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Corydoras seussi Dinkelmeyer, 1996

The last month of 2006 brings another factsheet from our resident "guru" Chris Ralph and a look at a relatively new Cory which has only been in the hobby for the last 10 years, and is coincidental in that ScotCat will be celebrating 10 years next month also, so I will hand you over to Chris to guide you along.

orydoras seussi has been available to the hobbyist for a few years now, and shares a similar colour pattern with
Corydoras gossei, which has a rounded snout. Before being described scientifically as Corydoras seussi this magnificent catfish was referred to as C27.



Corydoras seussi


Corydoras seussi belongs to the family Callichthyidae from Brazil; namely the Rio Poranga a tributary of the upper Rio Negro and the Mamore River basin.

Corydoras seussi
prefer to be kept in water which has a pH in the range of 6.5-7.2 (although it has been known for this species to tolerate a much wider range of pH 6.0-8.0), and hardness in the range of 2.0-25.0 dGH. This catfish is ideally suited to temperatures in the range of 22-26ºC.



Corydoras seussi  - head view


I would suggest a minimum size of 24” x 15” X 12” for a shoal of these fascinating catfish. The preferred substrate for keeping these catfish should be good quality aquarium sand such as BD Aquarium Sand, or very smooth rounded gravel in order to prevent their barbels from being damaged. The aquarium should provide some shelter in the form of rocks, bogwood and aquatic plants. As with all other species of fish, water quality and general husbandry is very important, and I would recommend that the aquarist undertake a minimum of 25% water change on a fortnightly basis.




Typical triangular Corydoras body shape with a pointed snout.


The base colour of the body is tan overlapped by a much darker coloured pigment which is slate grey/blue. The dorsolateral scutes are much darker exhibiting the slate grey/blue colour than the ventrolateral scutes which are tan coloured. The head region is overlaid with an orange to almost gold colour, which in natural sunlight is truly magnificent. The head area around the barbels and eyes is also overlaid with light coloured spots. The first rays of the dorsal, pectoral and ventral fins are orange in colour interspersed with some slate grey/blue colouration. The soft rays of the pectoral and ventral fins are orange in colour, whilst the remaining fins (dorsal, anal, adipose and caudal) are light (white) coloured with slate grey to black coloured almost stripy markings. The caudal fin has 5-6 distinct vertical black bands/stripes. In bright sunlight there is a green sheen which can be seen over the top half of the body of this catfish.

Aquarium Care

These catfish are very peaceful towards their own kind and indeed other species of Corydoras. These catfish are ideally suited to being kept in a community aquarium environment with other non-aggressive species of fish such as tetras and dwarf cichlids. Whilst Corydoras seussi are not cheap to purchase, wherever possible I would recommend that you purchase a minimum of six specimens, as they are naturally found in the wild in large shoals.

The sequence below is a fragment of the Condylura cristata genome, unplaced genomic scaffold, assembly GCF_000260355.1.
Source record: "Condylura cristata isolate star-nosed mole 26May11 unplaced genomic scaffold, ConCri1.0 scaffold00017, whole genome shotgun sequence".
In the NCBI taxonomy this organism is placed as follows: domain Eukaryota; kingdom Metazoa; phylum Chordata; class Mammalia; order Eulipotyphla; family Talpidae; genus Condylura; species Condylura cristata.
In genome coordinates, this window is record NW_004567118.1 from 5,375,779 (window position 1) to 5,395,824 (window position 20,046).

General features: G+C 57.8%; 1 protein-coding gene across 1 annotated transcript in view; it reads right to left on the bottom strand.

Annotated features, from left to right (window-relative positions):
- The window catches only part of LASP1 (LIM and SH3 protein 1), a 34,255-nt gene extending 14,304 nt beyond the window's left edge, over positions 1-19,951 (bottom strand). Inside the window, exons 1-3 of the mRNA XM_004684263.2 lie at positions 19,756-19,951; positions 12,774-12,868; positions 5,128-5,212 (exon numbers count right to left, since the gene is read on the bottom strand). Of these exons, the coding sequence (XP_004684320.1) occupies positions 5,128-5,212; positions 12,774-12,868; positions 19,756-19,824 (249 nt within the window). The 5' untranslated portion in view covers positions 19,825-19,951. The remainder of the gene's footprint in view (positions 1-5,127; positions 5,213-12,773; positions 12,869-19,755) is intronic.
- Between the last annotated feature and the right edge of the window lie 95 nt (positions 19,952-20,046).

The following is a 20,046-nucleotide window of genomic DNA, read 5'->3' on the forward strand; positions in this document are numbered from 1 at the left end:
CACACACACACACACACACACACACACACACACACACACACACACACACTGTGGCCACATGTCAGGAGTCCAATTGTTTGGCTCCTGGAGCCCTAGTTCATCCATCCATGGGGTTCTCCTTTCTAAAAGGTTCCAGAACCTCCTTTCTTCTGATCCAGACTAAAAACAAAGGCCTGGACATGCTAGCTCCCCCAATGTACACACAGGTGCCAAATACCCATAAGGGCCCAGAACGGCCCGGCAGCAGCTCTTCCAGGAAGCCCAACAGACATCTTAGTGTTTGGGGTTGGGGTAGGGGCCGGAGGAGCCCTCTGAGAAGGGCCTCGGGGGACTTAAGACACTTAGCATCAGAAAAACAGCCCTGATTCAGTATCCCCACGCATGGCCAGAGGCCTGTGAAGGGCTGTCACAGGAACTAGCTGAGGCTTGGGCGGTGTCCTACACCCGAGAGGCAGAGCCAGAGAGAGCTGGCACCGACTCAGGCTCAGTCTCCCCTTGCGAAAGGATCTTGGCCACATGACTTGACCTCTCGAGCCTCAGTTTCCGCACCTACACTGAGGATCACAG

Whilst this is a species of Corydoras that I am fortunate to have kept in recent years I was unable to persuade the fish to breed. Whilst there are documented records for spawning the similar coloured Corydoras gossei, I am not personally aware of any successful accounts for spawning Corydoras seussi to date. I would however, envisage that when breeding these catfish would adopt the typical Corydoras “T” clinch when mating, which involves the female transferring sperm from the male to her eggs held in her ventral fins prior to them being laid carefully on a chosen surface. It is documented and observed that the female takes the sperm from the male into her mouth which is then passed out of her vent and on to the eggs which she holds in small numbers between her ventral fins.

Sexual Diferences

The males tend to be slightly smaller and more slender than the females. The dorsal and pectoral fins of the males tend to be more pointed than those of the females. Sexing of these catfish is easier when being viewed from above.



As with all the other Corydoras that I have had the pleasure to keep over the years, Corydoras seussi readily accepts a mixed and varied diet. I personally feed all of my Corydoras on sinking pellets, good quality flake foods, granular foods, cultured whiteworm and frozen foods such as bloodworm to name but a few.


Cory = helmet, Doras = skin. This catfish was specifically named after (dedicated to) Mr.Werner Seuss who is a well known German aquarist and author.


Chris Ralph; 19/04/05 First published in Tropical Fish magazine June 2005.



Dorsolateral refers to the area above the lateral line and below the dorsal fin.
Ventrolateral refers to the area below the lateral line and above the ventral fins.

Photo Credits
© Chris Ralph @ The Ralpster Photo Gallery
Factsheet 126


Common Name:
Seuss’ Corydoras, C027
South America: Brazil; Mamoré River basin
70mm s.l.- 7cm,- 2¾ins.(standard length – this is the measurement of the fish from the tip of the snout to the base of the caudal peduncle).
22-26°C (71-79°F)   
6.5 - 7.2.
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                                                                                                                                          Factsheet 126 = updated December 14, 2018 , © ScotCat 1997-2018 Go to Top